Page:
Fourth reworking of the classic Grace Miller White novel, this time updated to the 60s, with young Scottish lassie Tess (Diane Baker) becoming embroiled in a conflict about a toxic chemical...
See full summary »
Wealthy Elias Graves builds his home on the top of a hill, where a group of squatters have taken up residence at the bottom. Many of the men in the squatters' village have their eyes on ... See full summary »
A woman writes a best-selling book for women warning them about the "dangers" of men. A handsome photographer for a national magazine arrives in her town to do a feature story on her. Complications ensue.
James Robertson Justice
Fourth reworking of the classic Grace Miller White novel, this time updated to the 60s, with young Scottish lassie Tess (Diane Baker) becoming embroiled in a conflict about a toxic chemical plant near her new home in Pennsylvania.Written by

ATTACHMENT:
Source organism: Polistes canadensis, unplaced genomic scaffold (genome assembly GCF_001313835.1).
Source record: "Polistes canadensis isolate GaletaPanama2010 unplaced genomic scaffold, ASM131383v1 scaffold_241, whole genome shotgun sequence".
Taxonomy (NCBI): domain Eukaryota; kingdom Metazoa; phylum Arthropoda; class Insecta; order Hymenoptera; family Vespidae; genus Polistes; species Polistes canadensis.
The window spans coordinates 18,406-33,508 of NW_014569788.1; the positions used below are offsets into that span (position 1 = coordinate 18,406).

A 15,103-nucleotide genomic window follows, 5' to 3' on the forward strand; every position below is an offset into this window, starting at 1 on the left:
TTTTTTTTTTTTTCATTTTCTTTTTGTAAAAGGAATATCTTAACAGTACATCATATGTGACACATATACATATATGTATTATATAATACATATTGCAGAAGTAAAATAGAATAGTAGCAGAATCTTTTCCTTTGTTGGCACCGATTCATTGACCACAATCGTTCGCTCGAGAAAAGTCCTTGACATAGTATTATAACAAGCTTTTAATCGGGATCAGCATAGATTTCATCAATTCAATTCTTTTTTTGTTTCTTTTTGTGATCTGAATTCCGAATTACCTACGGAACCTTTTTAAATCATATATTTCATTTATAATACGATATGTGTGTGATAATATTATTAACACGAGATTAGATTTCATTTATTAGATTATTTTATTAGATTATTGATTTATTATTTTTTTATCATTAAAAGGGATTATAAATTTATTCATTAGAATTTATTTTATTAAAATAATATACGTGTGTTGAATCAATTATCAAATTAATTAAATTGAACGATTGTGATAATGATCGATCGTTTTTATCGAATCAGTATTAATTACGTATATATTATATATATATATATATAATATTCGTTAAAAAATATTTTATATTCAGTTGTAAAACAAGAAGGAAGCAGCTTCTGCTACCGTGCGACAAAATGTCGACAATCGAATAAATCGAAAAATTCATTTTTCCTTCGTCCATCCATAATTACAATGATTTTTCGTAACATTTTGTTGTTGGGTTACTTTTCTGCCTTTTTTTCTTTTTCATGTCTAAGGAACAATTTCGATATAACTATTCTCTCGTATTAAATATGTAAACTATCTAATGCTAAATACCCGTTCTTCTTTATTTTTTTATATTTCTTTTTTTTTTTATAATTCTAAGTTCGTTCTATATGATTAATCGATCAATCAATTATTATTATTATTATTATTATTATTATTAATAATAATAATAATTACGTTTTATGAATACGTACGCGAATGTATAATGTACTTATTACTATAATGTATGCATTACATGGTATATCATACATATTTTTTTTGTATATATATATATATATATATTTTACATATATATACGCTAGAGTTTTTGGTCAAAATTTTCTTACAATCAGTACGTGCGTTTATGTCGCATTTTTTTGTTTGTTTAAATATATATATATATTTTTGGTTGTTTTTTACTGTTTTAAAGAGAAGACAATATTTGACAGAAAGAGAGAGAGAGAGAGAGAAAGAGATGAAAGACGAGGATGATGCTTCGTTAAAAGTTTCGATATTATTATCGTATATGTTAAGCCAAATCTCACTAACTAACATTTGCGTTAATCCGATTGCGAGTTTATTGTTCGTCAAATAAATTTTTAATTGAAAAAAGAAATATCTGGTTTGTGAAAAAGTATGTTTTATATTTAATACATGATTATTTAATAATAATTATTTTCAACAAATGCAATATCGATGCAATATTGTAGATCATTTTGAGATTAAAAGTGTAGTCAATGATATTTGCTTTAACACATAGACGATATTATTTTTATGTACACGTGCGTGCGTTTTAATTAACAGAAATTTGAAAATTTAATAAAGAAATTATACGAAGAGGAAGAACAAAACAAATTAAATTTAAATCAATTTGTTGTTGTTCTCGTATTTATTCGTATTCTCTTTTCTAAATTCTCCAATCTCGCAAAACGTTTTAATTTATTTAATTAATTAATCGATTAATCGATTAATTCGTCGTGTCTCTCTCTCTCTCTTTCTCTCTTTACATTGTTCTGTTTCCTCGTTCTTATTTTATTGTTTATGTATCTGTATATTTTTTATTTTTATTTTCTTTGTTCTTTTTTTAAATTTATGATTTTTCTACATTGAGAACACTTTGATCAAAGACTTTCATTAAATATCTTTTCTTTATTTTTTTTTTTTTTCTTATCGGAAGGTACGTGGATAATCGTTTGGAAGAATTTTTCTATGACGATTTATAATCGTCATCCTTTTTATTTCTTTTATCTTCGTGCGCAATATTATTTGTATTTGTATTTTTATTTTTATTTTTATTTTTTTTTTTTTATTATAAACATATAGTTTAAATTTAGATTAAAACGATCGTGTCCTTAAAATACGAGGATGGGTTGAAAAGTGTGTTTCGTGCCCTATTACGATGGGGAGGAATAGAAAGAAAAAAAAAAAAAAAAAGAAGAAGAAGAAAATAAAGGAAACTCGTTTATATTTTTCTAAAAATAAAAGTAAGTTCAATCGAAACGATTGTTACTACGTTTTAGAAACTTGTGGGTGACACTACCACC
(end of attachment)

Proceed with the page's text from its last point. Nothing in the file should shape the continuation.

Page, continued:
Jonathan Broxton <email@example.com>
Diane Baker never really got off the ground in her film career and this film certainly did not help. Not that it is a bad film. The story has been around and gone through a number of remakes about a young woman's fight against pollution at a time when we were all pretty innocent about environmental issues. Jack Ging, who aside from a few spots here and there, plays the young Amish male interest and veteran character actor Wallace Ford plays a local curmudgeon. The film drags in spots and the ending where Tess joins the Amish while one of the Amish girls goes modern is a bit unsatisfying. But, love conquers all, doesn't it? There's no video or DVD, so if it comes up on the late show, you guys might just want to let the ladies watch this one, as it has all the elements of a 60's chick flick.
1 of 2 people found this review helpful.
Was this review helpful to you?
| Report this